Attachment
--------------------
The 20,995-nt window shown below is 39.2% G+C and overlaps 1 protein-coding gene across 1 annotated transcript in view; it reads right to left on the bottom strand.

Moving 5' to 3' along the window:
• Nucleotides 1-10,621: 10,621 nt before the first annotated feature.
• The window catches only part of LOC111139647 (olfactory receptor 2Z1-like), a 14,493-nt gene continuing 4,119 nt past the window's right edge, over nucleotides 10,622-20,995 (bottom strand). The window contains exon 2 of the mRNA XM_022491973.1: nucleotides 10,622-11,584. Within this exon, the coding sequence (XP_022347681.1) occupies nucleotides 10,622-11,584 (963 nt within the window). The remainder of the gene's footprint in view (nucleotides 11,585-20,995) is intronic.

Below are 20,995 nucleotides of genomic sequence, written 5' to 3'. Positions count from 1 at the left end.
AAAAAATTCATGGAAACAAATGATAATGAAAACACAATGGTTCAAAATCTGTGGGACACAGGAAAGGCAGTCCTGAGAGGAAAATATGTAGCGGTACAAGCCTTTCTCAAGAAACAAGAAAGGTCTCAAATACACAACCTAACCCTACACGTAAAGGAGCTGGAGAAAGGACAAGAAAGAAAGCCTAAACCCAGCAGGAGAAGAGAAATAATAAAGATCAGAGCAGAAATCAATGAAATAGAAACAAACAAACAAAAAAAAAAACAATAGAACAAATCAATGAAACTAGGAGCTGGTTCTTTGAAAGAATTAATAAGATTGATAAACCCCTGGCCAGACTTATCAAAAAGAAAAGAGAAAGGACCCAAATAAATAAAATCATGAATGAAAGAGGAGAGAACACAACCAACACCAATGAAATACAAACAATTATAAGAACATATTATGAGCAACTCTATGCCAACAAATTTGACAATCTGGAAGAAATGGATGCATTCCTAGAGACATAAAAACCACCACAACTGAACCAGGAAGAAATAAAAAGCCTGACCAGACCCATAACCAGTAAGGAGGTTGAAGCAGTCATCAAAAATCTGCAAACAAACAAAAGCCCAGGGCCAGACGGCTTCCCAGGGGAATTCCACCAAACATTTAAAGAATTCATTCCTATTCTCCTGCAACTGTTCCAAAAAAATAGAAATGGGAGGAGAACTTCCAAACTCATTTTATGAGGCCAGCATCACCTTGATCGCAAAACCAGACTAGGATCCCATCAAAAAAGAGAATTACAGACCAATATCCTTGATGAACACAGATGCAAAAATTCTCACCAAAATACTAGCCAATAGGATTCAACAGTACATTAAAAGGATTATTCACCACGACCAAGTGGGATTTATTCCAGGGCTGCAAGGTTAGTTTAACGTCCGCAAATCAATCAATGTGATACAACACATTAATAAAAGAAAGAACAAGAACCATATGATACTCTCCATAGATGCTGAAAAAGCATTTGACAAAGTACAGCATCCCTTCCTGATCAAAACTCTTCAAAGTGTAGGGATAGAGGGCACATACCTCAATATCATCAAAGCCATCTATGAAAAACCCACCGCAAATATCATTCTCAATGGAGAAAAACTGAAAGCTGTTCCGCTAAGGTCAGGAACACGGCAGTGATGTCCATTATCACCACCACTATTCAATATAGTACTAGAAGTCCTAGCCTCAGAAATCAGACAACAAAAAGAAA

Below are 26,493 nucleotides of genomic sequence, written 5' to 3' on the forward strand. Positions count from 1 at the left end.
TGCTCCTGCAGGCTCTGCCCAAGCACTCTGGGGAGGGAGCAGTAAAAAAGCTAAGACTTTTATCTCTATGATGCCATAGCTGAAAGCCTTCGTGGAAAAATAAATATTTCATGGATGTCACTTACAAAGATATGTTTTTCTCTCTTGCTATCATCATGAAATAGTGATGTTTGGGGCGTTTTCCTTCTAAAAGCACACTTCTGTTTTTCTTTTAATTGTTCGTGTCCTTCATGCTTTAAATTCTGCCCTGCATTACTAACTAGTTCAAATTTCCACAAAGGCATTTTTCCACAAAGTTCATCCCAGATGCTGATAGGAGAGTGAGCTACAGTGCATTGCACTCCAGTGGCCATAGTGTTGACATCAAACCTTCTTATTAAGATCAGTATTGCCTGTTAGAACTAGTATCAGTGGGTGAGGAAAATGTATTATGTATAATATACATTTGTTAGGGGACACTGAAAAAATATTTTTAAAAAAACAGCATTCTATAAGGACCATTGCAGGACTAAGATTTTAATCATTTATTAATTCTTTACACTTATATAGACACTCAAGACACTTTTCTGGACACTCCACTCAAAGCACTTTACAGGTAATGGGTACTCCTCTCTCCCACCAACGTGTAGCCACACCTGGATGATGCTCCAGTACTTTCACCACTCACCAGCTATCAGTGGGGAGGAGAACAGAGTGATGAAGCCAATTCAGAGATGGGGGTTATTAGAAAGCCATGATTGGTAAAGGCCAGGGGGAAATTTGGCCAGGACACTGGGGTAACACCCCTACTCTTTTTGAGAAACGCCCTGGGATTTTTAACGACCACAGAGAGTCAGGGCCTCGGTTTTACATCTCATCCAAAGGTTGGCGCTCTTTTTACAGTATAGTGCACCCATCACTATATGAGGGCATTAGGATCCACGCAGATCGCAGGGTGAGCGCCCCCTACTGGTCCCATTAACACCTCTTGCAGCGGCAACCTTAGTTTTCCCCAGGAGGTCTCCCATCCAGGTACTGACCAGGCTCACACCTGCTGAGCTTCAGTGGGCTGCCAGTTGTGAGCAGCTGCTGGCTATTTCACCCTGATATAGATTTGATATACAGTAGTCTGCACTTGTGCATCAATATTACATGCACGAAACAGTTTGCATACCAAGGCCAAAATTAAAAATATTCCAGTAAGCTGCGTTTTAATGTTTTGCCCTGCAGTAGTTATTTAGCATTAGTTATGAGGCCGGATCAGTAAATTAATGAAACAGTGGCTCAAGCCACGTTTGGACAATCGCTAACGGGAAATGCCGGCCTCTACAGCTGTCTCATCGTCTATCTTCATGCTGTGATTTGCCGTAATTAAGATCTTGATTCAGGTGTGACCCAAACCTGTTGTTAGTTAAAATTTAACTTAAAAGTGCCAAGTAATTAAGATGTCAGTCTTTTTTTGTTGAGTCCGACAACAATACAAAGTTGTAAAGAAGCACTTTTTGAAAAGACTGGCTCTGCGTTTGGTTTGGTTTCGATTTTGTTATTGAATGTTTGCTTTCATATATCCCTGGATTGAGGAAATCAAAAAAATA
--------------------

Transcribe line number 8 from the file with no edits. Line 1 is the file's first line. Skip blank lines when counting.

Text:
TGCTCCTGCAGGCTCTGCCCAAGCACTCTGGGGAGGGAGCAGTAAAAAAGCTAAGACTTTTATCTCTATGATGCCATAGCTGAAAGCCTTCGTGGAAAAATAAATATTTCATGGATGTCACTTACAAAGATATGTTTTTCTCTCTTGCTATCATCATGAAATAGTGATGTTTGGGGCGTTTTCCTTCTAAAAGCACACTTCTGTTTTTCTTTTAATTGTTCGTGTCCTTCATGCTTTAAATTCTGCCCTGCATTACTAACTAGTTCAAATTTCCACAAAGGCATTTTTCCACAAAGTTCATCCCAGATGCTGATAGGAGAGTGAGCTACAGTGCATTGCACTCCAGTGGCCATAGTGTTGACATCAAACCTTCTTATTAAGATCAGTATTGCCTGTTAGAACTAGTATCAGTGGGTGAGGAAAATGTATTATGTATAATATACATTTGTTAGGGGACACTGAAAAAATATTTTTAAAAAAACAGCATTCTATAAGGACCATTGCAGGACTAAGATTTTAATCATTTATTAATTCTTTACACTTATATAGACACTCAAGACACTTTTCTGGACACTCCACTCAAAGCACTTTACAGGTAATGGGTACTCCTCTCTCCCACCAACGTGTAGCCACACCTGGATGATGCTCCAGTACTTTCACCACTCACCAGCTATCAGTGGGGAGGAGAACAGAGTGATGAAGCCAATTCAGAGATGGGGGTTATTAGAAAGCCATGATTGGTAAAGGCCAGGGGGAAATTTGGCCAGGACACTGGGGTAACACCCCTACTCTTTTTGAGAAACGCCCTGGGATTTTTAACGACCACAGAGAGTCAGGGCCTCGGTTTTACATCTCATCCAAAGGTTGGCGCTCTTTTTACAGTATAGTGCACCCATCACTATATGAGGGCATTAGGATCCACGCAGATCGCAGGGTGAGCGCCCCCTACTGGTCCCATTAACACCTCTTGCAGCGGCAACCTTAGTTTTCCCCAGGAGGTCTCCCATCCAGGTACTGACCAGGCTCACACCTGCTGAGCTTCAGTGGGCTGCCAGTTGTGAGCAGCTGCTGGCTATTTCACCCTGATATAGATTTGATATACAGTAGTCTGCACTTGTGCATCAATATTACATGCACGAAACAGTTTGCATACCAAGGCCAAAATTAAAAATATTCCAGTAAGCTGCGTTTTAATGTTTTGCCCTGCAGTAGTTATTTAGCATTAGTTATGAGGCCGGATCAGTAAATTAATGAAACAGTGGCTCAAGCCACGTTTGGACAATCGCTAACGGGAAATGCCGGCCTCTACAGCTGTCTCATCGTCTATCTTCATGCTGTGATTTGCCGTAATTAAGATCTTGATTCAGGTGTGACCCAAACCTGTTGTTAGTTAAAATTTAACTTAAAAGTGCCAAGTAATTAAGATGTCAGTCTTTTTTTGTTGAGTCCGACAACAATACAAAGTTGTAAAGAAGCACTTTTTGAAAAGACTGGCTCTGCGTTTGGTTTGGTTTCGATTTTGTTATTGAATGTTTGCTTTCATATATCCCTGGATTGAGGAAATCAAAAAAATA